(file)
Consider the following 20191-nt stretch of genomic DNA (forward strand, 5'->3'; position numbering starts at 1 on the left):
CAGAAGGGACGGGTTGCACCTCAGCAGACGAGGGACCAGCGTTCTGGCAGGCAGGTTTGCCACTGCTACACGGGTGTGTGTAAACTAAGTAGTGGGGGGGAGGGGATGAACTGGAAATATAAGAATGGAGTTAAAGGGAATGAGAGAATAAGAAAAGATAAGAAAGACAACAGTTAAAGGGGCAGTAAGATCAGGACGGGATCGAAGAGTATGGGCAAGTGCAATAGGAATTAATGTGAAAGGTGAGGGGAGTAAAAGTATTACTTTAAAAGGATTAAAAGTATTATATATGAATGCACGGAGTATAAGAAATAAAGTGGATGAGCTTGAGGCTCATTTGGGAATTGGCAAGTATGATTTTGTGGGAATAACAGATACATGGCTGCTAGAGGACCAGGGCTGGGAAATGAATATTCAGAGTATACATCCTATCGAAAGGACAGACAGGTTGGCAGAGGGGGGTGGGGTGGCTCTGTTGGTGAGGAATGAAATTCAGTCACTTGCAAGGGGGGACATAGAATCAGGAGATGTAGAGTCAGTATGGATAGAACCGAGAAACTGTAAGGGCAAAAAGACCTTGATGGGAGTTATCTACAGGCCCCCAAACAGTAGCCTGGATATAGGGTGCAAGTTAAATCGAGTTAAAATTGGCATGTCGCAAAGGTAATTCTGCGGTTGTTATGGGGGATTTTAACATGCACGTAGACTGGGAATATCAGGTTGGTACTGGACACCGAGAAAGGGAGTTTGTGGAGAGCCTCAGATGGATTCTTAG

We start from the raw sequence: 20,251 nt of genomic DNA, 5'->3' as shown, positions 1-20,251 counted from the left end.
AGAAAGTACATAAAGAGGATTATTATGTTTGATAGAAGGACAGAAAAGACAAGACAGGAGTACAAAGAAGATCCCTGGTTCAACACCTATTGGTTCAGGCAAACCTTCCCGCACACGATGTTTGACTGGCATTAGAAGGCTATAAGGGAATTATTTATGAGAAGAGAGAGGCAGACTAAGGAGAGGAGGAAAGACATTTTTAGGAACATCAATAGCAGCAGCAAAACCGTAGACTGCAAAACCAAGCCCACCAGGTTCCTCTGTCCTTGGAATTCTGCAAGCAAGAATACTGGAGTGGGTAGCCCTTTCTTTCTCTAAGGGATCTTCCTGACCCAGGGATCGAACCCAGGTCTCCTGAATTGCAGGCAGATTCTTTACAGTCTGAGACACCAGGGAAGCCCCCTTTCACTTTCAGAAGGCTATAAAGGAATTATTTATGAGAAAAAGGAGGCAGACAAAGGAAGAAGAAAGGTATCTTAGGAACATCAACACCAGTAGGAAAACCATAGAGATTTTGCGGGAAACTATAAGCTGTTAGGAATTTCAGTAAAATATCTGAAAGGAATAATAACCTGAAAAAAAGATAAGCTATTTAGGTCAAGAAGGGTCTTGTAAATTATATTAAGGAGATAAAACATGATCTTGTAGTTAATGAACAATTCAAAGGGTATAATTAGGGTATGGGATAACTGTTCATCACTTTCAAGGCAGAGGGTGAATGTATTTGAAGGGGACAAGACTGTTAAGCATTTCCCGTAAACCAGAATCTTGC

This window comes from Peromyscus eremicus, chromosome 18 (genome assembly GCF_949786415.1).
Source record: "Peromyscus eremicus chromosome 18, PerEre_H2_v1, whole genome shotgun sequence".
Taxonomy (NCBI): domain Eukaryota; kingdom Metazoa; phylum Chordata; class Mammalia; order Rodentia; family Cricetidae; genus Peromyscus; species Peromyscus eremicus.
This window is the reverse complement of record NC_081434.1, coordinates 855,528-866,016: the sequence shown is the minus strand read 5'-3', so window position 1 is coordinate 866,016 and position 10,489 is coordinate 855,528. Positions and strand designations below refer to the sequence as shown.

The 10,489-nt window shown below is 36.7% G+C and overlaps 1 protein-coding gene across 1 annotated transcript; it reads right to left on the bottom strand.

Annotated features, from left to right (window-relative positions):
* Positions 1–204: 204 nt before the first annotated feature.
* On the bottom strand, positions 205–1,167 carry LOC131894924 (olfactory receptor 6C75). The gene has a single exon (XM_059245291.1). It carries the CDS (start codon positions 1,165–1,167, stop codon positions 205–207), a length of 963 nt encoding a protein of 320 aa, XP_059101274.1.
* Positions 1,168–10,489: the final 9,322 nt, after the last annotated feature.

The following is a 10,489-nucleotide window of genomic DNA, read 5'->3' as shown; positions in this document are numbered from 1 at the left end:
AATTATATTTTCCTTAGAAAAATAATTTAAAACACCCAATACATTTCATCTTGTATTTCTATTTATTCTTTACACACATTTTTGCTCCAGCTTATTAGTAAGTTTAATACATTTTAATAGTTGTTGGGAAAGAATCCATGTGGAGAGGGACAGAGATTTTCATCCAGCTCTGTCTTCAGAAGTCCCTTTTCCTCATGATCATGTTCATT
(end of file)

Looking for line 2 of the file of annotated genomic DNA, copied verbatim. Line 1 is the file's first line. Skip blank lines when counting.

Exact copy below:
CAGAAGGGACGGGTTGCACCTCAGCAGACGAGGGACCAGCGTTCTGGCAGGCAGGTTTGCCACTGCTACACGGGTGTGTGTAAACTAAGTAGTGGGGGGGAGGGGATGAACTGGAAATATAAGAATGGAGTTAAAGGGAATGAGAGAATAAGAAAAGATAAGAAAGACAACAGTTAAAGGGGCAGTAAGATCAGGACGGGATCGAAGAGTATGGGCAAGTGCAATAGGAATTAATGTGAAAGGTGAGGGGAGTAAAAGTATTACTTTAAAAGGATTAAAAGTATTATATATGAATGCACGGAGTATAAGAAATAAAGTGGATGAGCTTGAGGCTCATTTGGGAATTGGCAAGTATGATTTTGTGGGAATAACAGATACATGGCTGCTAGAGGACCAGGGCTGGGAAATGAATATTCAGAGTATACATCCTATCGAAAGGACAGACAGGTTGGCAGAGGGGGGTGGGGTGGCTCTGTTGGTGAGGAATGAAATTCAGTCACTTGCAAGGGGGGACATAGAATCAGGAGATGTAGAGTCAGTATGGATAGAACCGAGAAACTGTAAGGGCAAAAAGACCTTGATGGGAGTTATCTACAGGCCCCCAAACAGTAGCCTGGATATAGGGTGCAAGTTAAATCGAGTTAAAATTGGCATGTCGCAAAGGTAATTCTGCGGTTGTTATGGGGGATTTTAACATGCACGTAGACTGGGAATATCAGGTTGGTACTGGACACCGAGAAAGGGAGTTTGTGGAGAGCCTCAGATGGATTCTTAG